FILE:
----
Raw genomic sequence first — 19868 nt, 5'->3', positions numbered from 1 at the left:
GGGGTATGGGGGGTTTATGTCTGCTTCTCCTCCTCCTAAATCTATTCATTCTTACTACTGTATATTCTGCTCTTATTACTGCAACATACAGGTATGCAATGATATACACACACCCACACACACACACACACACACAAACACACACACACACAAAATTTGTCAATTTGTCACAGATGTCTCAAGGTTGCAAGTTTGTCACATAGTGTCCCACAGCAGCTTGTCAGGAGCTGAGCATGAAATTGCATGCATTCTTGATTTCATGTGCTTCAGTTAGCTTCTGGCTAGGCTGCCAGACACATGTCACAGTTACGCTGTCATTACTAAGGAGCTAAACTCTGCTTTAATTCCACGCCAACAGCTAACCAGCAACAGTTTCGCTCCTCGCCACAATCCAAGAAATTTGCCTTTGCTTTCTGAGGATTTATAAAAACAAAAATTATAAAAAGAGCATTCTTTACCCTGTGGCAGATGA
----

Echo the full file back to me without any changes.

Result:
Raw genomic sequence first — 19868 nt, 5'->3', positions numbered from 1 at the left:
GGGGTATGGGGGGTTTATGTCTGCTTCTCCTCCTCCTAAATCTATTCATTCTTACTACTGTATATTCTGCTCTTATTACTGCAACATACAGGTATGCAATGATATACACACACCCACACACACACACACACACACAAACACACACACACACAAAATTTGTCAATTTGTCACAGATGTCTCAAGGTTGCAAGTTTGTCACATAGTGTCCCACAGCAGCTTGTCAGGAGCTGAGCATGAAATTGCATGCATTCTTGATTTCATGTGCTTCAGTTAGCTTCTGGCTAGGCTGCCAGACACATGTCACAGTTACGCTGTCATTACTAAGGAGCTAAACTCTGCTTTAATTCCACGCCAACAGCTAACCAGCAACAGTTTCGCTCCTCGCCACAATCCAAGAAATTTGCCTTTGCTTTCTGAGGATTTATAAAAACAAAAATTATAAAAAGAGCATTCTTTACCCTGTGGCAGATGA